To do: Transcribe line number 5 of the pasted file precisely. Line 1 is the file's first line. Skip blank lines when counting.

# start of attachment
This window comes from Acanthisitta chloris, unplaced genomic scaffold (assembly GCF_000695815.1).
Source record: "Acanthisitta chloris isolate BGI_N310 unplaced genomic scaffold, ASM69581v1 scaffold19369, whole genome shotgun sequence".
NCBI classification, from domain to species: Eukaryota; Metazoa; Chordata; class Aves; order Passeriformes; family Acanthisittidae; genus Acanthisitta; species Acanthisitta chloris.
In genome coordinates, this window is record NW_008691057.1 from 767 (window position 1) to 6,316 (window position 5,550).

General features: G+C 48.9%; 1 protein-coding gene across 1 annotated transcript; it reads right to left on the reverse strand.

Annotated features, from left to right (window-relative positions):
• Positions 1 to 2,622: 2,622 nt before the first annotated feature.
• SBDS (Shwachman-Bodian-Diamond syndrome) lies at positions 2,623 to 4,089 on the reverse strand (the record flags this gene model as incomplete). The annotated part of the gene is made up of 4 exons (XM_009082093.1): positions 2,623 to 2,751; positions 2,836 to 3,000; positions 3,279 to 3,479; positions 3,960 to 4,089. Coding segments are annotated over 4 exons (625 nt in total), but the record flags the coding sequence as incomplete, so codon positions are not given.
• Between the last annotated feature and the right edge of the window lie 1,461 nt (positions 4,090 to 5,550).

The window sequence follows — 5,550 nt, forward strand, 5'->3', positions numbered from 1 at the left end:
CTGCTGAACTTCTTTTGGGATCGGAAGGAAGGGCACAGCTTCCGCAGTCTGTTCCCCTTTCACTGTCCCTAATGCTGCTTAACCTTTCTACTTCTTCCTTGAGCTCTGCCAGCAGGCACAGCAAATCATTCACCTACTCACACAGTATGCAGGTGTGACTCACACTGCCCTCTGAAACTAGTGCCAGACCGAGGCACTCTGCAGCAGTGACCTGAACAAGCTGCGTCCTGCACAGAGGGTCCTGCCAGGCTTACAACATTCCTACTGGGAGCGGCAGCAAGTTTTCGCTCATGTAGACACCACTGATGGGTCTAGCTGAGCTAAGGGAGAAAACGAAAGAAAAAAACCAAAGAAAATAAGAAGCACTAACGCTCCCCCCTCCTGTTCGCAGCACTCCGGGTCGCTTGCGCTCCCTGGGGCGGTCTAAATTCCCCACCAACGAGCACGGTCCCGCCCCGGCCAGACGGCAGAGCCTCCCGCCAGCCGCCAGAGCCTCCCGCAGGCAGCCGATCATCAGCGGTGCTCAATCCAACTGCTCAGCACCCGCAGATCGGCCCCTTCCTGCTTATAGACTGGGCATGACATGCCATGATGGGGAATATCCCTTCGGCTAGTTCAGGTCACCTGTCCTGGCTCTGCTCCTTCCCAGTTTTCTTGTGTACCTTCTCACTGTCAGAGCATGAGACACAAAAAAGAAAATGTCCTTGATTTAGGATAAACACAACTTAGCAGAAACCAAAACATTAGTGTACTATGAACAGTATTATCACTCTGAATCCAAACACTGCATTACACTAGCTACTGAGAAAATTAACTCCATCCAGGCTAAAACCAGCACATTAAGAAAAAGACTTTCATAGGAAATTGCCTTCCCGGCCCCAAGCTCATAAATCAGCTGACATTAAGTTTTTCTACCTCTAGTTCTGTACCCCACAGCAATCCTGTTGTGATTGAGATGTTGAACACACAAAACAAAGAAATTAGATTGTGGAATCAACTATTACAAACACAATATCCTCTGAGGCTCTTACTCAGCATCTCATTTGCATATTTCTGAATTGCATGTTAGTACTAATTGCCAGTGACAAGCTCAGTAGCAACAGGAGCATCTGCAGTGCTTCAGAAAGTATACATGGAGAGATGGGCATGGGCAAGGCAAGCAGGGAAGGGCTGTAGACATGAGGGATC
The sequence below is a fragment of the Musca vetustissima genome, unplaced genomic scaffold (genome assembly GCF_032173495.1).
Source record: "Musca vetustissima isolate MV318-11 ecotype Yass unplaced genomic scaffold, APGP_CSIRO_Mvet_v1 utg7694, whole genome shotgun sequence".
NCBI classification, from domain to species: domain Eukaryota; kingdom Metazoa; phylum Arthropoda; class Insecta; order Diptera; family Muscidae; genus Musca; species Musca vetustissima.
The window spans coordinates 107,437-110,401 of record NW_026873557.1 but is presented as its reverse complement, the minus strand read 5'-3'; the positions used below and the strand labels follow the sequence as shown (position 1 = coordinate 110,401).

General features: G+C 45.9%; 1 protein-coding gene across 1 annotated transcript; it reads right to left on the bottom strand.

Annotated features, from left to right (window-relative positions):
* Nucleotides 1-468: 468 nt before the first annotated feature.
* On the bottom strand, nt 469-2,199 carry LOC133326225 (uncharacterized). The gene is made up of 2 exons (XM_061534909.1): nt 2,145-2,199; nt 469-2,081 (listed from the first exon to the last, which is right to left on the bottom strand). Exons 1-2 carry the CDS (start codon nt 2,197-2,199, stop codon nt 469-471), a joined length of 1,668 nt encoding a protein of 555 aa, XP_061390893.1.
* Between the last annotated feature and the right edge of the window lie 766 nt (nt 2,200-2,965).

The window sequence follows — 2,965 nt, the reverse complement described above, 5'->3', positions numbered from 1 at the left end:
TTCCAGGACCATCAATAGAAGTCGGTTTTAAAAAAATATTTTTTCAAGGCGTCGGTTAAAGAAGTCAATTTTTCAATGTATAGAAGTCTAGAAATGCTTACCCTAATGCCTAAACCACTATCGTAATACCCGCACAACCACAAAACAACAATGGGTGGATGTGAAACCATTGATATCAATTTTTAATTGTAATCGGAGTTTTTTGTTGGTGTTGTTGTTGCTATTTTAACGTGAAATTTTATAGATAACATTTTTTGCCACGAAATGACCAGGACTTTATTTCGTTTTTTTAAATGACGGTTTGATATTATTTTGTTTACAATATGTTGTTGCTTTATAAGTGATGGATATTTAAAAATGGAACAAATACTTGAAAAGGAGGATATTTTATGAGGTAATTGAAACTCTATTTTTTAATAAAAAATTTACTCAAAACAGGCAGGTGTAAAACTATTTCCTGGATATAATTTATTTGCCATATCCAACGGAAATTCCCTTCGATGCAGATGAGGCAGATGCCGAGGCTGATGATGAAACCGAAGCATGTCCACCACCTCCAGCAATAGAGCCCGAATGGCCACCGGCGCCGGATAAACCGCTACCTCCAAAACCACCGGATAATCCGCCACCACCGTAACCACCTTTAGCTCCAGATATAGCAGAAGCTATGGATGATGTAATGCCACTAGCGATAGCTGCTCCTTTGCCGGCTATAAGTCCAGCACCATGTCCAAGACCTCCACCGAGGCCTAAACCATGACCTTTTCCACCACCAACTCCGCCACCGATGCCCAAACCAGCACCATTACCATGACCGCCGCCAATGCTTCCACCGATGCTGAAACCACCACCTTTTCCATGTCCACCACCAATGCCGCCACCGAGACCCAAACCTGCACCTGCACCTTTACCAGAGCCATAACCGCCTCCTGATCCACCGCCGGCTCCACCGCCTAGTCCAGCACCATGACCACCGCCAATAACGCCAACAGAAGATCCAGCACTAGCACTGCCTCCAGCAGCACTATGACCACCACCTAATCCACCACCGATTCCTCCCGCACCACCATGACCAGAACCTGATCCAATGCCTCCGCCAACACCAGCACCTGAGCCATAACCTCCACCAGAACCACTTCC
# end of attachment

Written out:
General features: G+C 48.9%; 1 protein-coding gene across 1 annotated transcript; it reads right to left on the reverse strand.